The above preview is unformatted text

This student written piece of work is one of many that can be found in our GCSE Tess of the d'Urbervilles section.

Found what you're looking for?

  • Start learning 29% faster today
  • 150,000+ documents available
  • Just £6.99 a month

Not the one? Search for your essay title...
  • Join over 1.2 million students every month
  • Accelerate your learning by 29%
  • Unlimited access from just £6.99 per month

See related essaysSee related essays

Related GCSE Tess of the d'Urbervilles essays

  1. Contrast the descriptions of Flint comb - Ash and Talbothays, showing How Hardy uses ...

    Alec also makes a lot of other comments and goes to kiss Tess. Tess being a weak character doesn't say no strongly enough to Alec when all of these comments and actions are happening, so he keeps trying and trying.

  2. Tess of the D'Urbervilles- A Pure Woman.' Who or what does Hardy blame for ...

    Tess is no match for Alec. Whereas she is naive, inexperienced and innocent, he is worldly, sophisticated and cunning. While she is burdened with the responsibility of providing for her family, he feels an obligation to no one but himself.

  1. Tess Of The D'Urbervilles - review

    This is why Tess has to defend her family as she has seen how much class can have an adverse affect on her and people around her. At this point the girls go to the village green where 3 brothers of a higher class are on a walking holiday; and

  2. Tess of the d'Urbervilles (1891) by Thomas Hardy.

    They are all in love with Angel and are devastated when he chooses Tess over them: Marian turns to drink, Retty attempts suicide, and Izz nearly runs off to Brazil with Angel when he leaves Tess. Nevertheless, they remain helpful to Tess.

  1. Examine how Hardy uses setting to explore related themes and issues.

    Many try to prolong their life or live under false expectations, but Tess seems to be very grounded and accepting of her fate. Also, the pattern made by the reapers in the field is circular. This instance highlights that nature is not benevolent - it is indifferent, as the conclusion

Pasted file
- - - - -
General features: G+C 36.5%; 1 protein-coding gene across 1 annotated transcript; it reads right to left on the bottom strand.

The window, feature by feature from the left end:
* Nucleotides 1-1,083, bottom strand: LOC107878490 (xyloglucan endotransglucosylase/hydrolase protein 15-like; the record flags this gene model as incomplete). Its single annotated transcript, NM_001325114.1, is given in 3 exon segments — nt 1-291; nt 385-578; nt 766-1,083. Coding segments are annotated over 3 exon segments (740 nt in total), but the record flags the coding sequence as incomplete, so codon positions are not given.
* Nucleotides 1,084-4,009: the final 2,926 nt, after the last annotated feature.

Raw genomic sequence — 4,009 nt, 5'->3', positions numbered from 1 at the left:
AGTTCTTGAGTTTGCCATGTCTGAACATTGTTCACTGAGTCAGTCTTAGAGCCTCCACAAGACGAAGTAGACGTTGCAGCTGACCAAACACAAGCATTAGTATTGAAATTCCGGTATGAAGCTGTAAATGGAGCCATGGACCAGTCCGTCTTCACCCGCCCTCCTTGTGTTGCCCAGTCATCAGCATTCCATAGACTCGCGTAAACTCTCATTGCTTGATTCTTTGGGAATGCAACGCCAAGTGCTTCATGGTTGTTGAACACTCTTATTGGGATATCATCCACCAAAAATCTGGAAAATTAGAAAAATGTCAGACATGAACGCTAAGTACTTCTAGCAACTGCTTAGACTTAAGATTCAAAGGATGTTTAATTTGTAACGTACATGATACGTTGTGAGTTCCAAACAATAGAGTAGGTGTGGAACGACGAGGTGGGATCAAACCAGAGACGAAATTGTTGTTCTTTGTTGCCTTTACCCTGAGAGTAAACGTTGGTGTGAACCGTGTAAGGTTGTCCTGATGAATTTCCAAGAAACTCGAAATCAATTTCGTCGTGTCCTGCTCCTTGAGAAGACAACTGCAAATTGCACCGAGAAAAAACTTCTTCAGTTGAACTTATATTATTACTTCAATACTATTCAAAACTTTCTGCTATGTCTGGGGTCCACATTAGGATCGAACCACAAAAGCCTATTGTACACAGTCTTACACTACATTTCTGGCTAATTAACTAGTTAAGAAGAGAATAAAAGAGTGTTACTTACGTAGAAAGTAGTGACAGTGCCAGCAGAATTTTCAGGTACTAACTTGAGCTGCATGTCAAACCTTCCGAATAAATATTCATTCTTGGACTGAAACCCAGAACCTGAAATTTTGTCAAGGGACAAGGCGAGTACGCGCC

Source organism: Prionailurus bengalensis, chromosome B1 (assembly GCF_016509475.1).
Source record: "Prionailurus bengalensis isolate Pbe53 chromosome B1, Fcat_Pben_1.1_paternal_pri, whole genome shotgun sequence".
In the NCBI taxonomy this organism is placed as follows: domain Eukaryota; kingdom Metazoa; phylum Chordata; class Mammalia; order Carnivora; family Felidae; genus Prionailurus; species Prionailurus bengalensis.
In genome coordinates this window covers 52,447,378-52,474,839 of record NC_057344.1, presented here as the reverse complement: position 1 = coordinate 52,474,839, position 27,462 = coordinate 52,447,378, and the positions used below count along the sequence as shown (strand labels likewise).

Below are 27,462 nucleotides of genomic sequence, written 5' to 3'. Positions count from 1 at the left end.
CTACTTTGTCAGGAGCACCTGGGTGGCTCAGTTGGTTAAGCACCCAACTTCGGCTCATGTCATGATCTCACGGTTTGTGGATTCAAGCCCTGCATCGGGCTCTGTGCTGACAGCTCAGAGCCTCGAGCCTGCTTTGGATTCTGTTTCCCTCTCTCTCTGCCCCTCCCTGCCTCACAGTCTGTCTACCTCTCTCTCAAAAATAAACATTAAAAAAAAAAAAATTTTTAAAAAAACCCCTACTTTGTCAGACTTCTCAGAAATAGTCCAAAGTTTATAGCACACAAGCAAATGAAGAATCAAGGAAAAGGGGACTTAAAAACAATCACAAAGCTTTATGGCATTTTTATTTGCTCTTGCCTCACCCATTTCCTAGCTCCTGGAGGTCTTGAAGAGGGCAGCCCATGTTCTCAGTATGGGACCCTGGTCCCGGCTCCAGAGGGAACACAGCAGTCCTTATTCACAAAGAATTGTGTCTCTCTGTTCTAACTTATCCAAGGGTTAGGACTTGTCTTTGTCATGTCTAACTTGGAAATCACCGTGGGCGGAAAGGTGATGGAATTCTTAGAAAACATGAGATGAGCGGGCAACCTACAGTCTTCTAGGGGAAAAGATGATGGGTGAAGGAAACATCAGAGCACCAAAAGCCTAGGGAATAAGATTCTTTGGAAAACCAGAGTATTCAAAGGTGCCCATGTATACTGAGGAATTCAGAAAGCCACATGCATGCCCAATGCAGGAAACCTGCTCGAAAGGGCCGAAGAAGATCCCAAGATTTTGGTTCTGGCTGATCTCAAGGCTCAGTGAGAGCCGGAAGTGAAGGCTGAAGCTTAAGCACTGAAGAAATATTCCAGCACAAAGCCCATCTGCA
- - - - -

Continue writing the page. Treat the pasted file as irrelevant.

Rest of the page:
2. Thomas Hardy said His Subtitle 'Pure Women' Caused more Debate Than Anything Else In ...

    'Imparted to her developed figure....belied her age. This shows us that Tess looks physically developed and it puts her in to a very dangerous position and Alec is only interested in her appearance. Tess is very shy and has never had any attention from any men before and she doesn't now how to behave in front of them.

  1. Compare the ways in which the Writers of 'The Handmaid's Tale' and 'Tess of ...

    are accompanied by "laughter" and "applause" and that not a single voice is raised in objection. Nobody, not even the female academics demonstrably present, speaks up to counter Pieixoto's "unrepentantly sexist"2 comments. The misogyny of the new regime suggests that Gilead has in fact not "ended", at least not in

  2. Analyse Hardy's intentions in the way he presents the themes of innocence and rural ...

    When given the news about his newly discovered heritage by Parson Tringham, John Durbeyfield believes himself changed by the idea that he may be the descendant of the noble Pagan d'Urberville; 'Don't you really know, Durbeyfield, that you are the lineal representative of the ancient and knightly family of the d'Urbervilles?'

  • Over 160,000 pieces
    of student written work
  • Annotated by
    experienced teachers
  • Ideas and feedback to
    improve your own work